Joan Osborne: Critically Acclaimed Career, But Still ‘One of Us’
"A commanding, passionate performer." "A frank, emotionally evocative songwriter." "Insightful and complex songs."
The critical plaudits for Joan Osborne's career and for her new album could fill pages by themselves. But most of her audience knows her from the haunting, childlike song "One of Us" that she released in 1995, when it quickly climbed the charts to Number One.:
What if God were one of us / Just a stranger on a bus / Just a slob like one of us / Trying to make his way home...
And she'll be appearing at 2017's Beartrap, touring with her newest album "Love and Hate."
"This one feels a little different," she tells an interviewer. "I feel like each song on the album talks about a different aspect of love. Love isn't just one thing. It encompasses faith, passion, power, struggles, humor, anguish, spirituality, lust, anger, everything on that spectrum."
"When the endorphin rush of falling in love stops," she says, "that's where the difficult work comes in. So I tried to come up with songs that were about different aspects of this continuum."
In a numeral coincidence, she's been nominated for seven Grammies--and seven is how many years she's been working on "Love and Hate." It was a period during which she worked on other projects and released two albums.
The finished product is nothing like it started out, she says. She envisioned "a lush, pastoral album in the style of Van Morrison's 'Astral Weeks.' But as I continued to write songs, I found myself drawn towards more personal matter."
With a different twist of fate, you might be watching a new Joan Osborne movie instead of hearing her onstage. A Kentucky native, she arrived in New York City in the late 1980s to attend film school. But she was inescapably drawn to New York's vibrant live music scene. Along the way she met up-and-coming unknowns such as Jeff Buckley, Chris Whitley, The Spin Doctors, Blues Travelers, and others.
In 1992 she took on the ambitious project of releasing both a live performance--"Soul Show: Live at Delta 88"--and the EP "Blue Million Miles." Three years later came the multi-platinum album "Relish," containing the chart-topping single "One of Us."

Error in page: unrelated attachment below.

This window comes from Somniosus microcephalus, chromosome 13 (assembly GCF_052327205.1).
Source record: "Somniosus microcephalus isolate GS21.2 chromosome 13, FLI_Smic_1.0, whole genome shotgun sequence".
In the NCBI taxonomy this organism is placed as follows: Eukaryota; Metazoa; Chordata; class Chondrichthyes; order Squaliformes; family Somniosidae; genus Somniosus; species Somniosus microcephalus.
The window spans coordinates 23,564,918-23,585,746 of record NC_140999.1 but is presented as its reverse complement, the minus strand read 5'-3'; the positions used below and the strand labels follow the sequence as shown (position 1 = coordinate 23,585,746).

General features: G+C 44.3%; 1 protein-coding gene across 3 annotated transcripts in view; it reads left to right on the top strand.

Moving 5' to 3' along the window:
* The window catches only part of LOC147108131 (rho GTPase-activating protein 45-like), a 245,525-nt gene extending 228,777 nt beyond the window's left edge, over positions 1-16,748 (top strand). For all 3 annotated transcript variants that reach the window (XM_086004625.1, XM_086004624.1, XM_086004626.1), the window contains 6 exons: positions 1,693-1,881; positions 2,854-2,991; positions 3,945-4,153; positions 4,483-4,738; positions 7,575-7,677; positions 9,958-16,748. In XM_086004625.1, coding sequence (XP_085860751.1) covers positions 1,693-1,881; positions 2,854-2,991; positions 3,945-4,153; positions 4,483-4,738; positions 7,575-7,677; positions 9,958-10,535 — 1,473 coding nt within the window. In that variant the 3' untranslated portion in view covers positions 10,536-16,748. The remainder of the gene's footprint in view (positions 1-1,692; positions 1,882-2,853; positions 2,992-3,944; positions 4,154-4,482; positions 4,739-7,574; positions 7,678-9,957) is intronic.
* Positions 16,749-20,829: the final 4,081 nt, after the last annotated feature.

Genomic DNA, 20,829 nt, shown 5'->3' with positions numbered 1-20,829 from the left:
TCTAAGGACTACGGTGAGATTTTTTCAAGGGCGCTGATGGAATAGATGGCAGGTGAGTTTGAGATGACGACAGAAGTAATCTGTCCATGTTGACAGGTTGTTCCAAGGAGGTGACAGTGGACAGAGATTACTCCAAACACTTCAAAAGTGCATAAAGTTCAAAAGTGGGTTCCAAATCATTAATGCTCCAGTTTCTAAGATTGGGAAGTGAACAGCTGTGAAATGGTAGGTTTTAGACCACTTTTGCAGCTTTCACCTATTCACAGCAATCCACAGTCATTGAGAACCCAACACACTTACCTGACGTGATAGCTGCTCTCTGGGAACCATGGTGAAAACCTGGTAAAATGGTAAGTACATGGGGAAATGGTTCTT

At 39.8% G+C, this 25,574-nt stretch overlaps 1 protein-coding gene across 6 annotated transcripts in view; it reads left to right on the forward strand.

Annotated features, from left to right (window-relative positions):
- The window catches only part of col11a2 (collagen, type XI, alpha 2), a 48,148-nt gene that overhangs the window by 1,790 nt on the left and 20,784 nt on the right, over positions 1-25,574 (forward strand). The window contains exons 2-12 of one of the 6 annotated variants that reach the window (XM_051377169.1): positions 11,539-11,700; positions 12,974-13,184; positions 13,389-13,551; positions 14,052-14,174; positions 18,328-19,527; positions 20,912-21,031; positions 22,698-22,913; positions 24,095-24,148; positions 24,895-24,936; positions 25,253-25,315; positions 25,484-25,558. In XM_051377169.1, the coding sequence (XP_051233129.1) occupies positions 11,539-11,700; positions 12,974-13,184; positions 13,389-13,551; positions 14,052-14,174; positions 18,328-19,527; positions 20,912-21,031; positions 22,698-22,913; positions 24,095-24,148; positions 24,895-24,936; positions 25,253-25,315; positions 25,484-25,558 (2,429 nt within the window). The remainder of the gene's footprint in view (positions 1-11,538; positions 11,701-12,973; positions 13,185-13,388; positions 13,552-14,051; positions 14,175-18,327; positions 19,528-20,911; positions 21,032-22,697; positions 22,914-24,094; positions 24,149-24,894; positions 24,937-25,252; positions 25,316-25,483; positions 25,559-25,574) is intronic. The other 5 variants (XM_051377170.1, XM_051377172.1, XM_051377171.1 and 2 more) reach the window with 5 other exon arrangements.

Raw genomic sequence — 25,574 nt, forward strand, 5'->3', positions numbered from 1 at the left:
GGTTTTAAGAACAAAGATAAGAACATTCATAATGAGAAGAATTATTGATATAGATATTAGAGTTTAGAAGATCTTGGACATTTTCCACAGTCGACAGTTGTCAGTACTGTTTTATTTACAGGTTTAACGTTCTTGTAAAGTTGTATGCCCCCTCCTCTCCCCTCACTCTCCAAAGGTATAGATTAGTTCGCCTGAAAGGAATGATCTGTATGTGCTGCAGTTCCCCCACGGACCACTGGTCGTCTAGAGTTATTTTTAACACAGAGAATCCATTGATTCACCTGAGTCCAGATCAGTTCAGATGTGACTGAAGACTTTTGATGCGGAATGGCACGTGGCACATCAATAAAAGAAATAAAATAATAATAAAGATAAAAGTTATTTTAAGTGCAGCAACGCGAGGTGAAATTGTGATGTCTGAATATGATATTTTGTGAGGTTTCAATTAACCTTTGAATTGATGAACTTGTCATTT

But it was a critically acclaimed show at the 1997 Lilith Fair tour that cemented her national reputation. In the years since, in addition to her own projects, she's been a sought-after collaborator for a diverse collection of songwriters and performers, and has appeared onstage with Bob Dylan, Stevie Wonder, Emmylou Harris, Patti Smith, and many others, including the surviving members of the Grateful Dead for their 2003 revival tour.
Reflecting on her days in the New York City club scene, she says, "The experience of coming up in clubs made me understand that this is about communicating with other human beings, and that music has this great power to communicate and to uplift people. That's the thing that keeps me feeling good about giving my life to this. As difficult as any of the other stuff gets, I can still look out in the audience and have the sense that whatever I'm doing in that moment is reaching people and has meaning for them.
"I look at the songs on 'Love and Hate' and realize that it's better than what I could have done 15 or 20 years ago. I have an audience that I've built on, over time, and I feel like they're with me. And because of that I don't feel any pressure to fit myself into anyone else's idea of what I should be doing.
"So I feel like I can write my own rules at this point. That can be scary, but it's also liberating. And it's an exciting place to be."